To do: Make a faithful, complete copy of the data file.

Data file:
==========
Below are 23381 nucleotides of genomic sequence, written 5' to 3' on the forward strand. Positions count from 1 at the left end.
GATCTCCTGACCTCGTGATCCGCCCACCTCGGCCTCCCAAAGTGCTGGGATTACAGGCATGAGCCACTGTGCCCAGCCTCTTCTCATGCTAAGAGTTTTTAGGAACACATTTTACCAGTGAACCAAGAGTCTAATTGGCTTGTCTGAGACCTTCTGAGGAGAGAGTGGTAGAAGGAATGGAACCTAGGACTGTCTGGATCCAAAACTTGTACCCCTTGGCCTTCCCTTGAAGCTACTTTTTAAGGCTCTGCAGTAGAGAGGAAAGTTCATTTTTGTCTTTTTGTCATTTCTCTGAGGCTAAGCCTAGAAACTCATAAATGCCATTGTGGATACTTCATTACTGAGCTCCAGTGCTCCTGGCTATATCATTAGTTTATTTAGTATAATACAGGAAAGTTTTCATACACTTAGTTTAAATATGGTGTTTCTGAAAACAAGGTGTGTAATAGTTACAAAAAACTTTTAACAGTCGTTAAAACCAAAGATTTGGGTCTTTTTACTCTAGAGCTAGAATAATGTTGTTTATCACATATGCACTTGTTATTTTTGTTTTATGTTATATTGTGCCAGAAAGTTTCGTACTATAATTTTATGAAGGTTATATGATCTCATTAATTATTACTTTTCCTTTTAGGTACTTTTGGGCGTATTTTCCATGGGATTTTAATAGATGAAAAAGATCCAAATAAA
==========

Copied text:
Below are 23381 nucleotides of genomic sequence, written 5' to 3' on the forward strand. Positions count from 1 at the left end.
GATCTCCTGACCTCGTGATCCGCCCACCTCGGCCTCCCAAAGTGCTGGGATTACAGGCATGAGCCACTGTGCCCAGCCTCTTCTCATGCTAAGAGTTTTTAGGAACACATTTTACCAGTGAACCAAGAGTCTAATTGGCTTGTCTGAGACCTTCTGAGGAGAGAGTGGTAGAAGGAATGGAACCTAGGACTGTCTGGATCCAAAACTTGTACCCCTTGGCCTTCCCTTGAAGCTACTTTTTAAGGCTCTGCAGTAGAGAGGAAAGTTCATTTTTGTCTTTTTGTCATTTCTCTGAGGCTAAGCCTAGAAACTCATAAATGCCATTGTGGATACTTCATTACTGAGCTCCAGTGCTCCTGGCTATATCATTAGTTTATTTAGTATAATACAGGAAAGTTTTCATACACTTAGTTTAAATATGGTGTTTCTGAAAACAAGGTGTGTAATAGTTACAAAAAACTTTTAACAGTCGTTAAAACCAAAGATTTGGGTCTTTTTACTCTAGAGCTAGAATAATGTTGTTTATCACATATGCACTTGTTATTTTTGTTTTATGTTATATTGTGCCAGAAAGTTTCGTACTATAATTTTATGAAGGTTATATGATCTCATTAATTATTACTTTTCCTTTTAGGTACTTTTGGGCGTATTTTCCATGGGATTTTAATAGATGAAAAAGATCCAAATAAA